A professor at my Alma Mater and I talked one day about this... He is a 4-Pointer, rejecting Limited Atonement. Yet, he freely admits the huge flaw in his argument: Double payment.
If Christ's death is a propitiation, which it is, then something was accomplished, not merely made possible. If the forgiveness of sins was accomplished for the elect, then the elect will be saved. If, on the other hand forgiveness was accomplished for everyone, everyone will be saved.
I have seen Limited Atonement (or as I prefer to call it, Definite Atonement) opposed solely due to the word "Limited", as though God's ability to save to the uttermost is being called into question. God's power is not being limited. Instead God has a definite plan for the atonement, namely to propitiate (satisfy) the sin-debt of the Elect.
I do not have a problem with Jesus' plea in Luke 23:34 ("Father, forgive them; for they do not know what they are doing."). Jesus also plead, "Father, if You are willing, remove this cup from Me" (Luke 22:42). Jesus is fully God and fully man. He felt the emotional pull of His humanity. His humanity did not want to endure the physical pain of the cross. And for God to take on sin; that is beyond our capacity to understand.
As said before...
It's a good point you make about Jesus' prayer about the cup being removed. Also, it may be that Christ was praying for the soldiers who were--under orders--nailing Him to the cross. There was no volition on their part, though it is highly unlikely they thought ill of what they were doing. Perhaps, as Christ may have considered it, they were sinning in ignorance as opposed to Pilate, the Scribes, and Pharisees, etc. who knew exactly what they were doing--and the injustice they were committing.
Then the consept of unlimited (only potential salvation) is in fact limited, ie it imposes restrictions on the
power of christ to save whom the father chooses....it is in fact an inept doctrine....it makes God weak and dependent on man. COULD YOU IMAGINE, the pipsqueak man, the sinner man, the infinately flawed man actually having the power and authority to select his own salvation while a Holy God sits and waits for his decision to be saved or not! Ahhhhhh haaaa haaaa.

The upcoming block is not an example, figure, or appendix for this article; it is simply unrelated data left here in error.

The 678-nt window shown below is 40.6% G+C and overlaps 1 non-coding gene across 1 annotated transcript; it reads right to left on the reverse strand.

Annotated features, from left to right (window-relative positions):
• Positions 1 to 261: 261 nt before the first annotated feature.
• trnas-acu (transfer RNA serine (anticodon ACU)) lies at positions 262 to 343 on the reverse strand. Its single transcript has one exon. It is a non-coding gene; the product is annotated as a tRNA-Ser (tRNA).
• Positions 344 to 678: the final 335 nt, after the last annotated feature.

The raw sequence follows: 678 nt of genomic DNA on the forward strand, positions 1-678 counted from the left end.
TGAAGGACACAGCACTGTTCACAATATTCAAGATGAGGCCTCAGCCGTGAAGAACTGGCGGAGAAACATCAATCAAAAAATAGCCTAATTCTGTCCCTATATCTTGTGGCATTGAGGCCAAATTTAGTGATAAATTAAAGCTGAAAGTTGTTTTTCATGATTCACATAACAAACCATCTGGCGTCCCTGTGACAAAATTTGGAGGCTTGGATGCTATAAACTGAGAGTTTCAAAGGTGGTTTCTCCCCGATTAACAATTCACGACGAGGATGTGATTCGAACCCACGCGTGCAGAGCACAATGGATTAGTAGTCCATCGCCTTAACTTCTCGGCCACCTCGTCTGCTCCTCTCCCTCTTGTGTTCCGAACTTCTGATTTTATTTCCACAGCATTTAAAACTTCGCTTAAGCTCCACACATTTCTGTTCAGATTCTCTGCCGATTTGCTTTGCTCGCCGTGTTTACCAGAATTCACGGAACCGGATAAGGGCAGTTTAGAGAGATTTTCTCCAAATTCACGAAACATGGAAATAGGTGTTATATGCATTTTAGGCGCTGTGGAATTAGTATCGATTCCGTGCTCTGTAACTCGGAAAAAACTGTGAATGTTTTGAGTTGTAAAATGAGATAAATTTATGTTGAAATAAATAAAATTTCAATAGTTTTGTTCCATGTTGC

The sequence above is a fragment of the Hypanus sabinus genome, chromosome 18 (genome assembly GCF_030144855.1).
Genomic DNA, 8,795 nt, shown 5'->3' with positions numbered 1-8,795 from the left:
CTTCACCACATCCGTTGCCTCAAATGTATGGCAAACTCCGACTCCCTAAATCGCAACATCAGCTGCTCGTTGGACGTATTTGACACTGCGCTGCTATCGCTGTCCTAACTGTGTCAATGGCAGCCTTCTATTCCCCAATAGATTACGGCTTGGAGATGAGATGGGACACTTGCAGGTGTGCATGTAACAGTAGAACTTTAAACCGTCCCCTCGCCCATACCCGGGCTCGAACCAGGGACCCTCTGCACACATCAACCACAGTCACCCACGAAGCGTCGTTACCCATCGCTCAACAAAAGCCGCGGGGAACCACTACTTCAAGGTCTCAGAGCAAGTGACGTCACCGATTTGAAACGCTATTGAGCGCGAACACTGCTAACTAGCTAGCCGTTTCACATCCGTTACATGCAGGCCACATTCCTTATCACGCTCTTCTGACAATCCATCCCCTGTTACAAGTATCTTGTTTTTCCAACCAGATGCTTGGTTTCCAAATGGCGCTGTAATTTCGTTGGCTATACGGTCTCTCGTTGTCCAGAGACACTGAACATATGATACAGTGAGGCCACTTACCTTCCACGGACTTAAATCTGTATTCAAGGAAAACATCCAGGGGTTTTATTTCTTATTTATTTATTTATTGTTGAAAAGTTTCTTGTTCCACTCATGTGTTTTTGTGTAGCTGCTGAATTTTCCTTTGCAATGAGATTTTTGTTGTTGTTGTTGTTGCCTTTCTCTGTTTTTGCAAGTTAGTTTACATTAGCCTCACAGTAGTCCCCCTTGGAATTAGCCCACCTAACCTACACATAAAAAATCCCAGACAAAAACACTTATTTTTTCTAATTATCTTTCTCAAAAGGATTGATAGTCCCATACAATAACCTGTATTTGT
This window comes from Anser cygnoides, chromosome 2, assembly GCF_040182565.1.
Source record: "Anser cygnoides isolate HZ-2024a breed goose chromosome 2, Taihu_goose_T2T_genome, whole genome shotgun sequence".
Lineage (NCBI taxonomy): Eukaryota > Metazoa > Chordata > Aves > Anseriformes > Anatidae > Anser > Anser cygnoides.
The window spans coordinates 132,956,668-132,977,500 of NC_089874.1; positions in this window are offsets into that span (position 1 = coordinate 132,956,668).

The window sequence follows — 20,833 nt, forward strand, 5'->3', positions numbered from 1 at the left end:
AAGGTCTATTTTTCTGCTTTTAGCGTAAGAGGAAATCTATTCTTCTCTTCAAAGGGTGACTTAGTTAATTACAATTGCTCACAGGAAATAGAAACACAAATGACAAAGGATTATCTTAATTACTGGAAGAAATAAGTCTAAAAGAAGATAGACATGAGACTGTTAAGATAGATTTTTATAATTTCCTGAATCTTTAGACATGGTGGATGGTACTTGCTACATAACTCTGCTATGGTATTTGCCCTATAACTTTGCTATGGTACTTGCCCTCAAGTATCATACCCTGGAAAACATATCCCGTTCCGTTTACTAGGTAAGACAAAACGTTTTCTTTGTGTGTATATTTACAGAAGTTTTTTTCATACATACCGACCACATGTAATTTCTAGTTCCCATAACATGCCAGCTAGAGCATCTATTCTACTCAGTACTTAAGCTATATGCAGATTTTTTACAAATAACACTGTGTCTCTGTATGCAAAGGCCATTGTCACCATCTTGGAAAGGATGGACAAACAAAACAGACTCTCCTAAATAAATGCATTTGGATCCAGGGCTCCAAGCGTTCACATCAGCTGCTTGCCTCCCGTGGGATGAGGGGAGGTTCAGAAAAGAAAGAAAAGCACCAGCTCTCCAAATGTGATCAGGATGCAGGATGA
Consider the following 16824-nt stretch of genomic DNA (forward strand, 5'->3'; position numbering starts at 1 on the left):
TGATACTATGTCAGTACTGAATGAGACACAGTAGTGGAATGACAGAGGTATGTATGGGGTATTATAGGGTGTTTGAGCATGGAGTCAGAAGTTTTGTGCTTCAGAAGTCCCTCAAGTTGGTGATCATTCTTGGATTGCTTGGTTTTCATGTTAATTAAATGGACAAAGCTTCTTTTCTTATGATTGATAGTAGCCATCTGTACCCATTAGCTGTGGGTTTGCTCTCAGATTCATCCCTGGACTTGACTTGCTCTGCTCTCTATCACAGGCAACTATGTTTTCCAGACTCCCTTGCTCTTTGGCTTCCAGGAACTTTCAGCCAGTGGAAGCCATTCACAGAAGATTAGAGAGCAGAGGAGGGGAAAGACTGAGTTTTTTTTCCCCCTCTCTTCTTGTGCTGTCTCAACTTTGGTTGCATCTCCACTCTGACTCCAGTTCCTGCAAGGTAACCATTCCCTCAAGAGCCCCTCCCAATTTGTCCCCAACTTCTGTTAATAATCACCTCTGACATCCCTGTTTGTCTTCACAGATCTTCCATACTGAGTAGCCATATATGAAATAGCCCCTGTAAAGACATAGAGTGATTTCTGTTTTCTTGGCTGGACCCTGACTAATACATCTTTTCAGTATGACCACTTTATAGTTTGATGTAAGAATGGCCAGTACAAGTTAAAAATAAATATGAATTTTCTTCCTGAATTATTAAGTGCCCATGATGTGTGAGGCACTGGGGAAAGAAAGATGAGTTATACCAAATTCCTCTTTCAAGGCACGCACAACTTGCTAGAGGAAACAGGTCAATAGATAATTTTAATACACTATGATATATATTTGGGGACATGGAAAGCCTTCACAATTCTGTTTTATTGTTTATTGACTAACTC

You are spot on once again. Belief in limited atonement only reveals limited understanding of scripture. Many passages of scripture must be ignored if one is to embrace Calvinism. Jesus made it very clear that all manner of sin will be forgiven WITH AN EXCEPTION. Notice Jesus did not pray the Father would forgive them for their unbelief. It's rather remarkable the amount of scripture one is willing to ignore in order to prop up a man-made theology.
Its at the heart of the Gospel ! You dont believe it, you dont believe the Gospel, nor does one believe that Christ's Death alone effected Salvation for those He died ! Since its a fact that Salvation isnt effected for all mankind without exception, then Christ's Death was Limited to those whose Salvation was effected by His Death, by His stripes they were healed 1 Pet 2:24
24 Who his own self bare our sins in his own body on the tree, that we, being dead to sins, should live unto righteousness: by whose stripes ye were healed.
By His stripes they were healed or saved !
The funny thing here is that in citing the verse (found in various gospels) that says all types of sin will be forgiven, you cite an exception--a sin that won't be forgiven.
So, by citing the exception, you admit that not every sin is forgiven and have, therefore, limited the Atonement.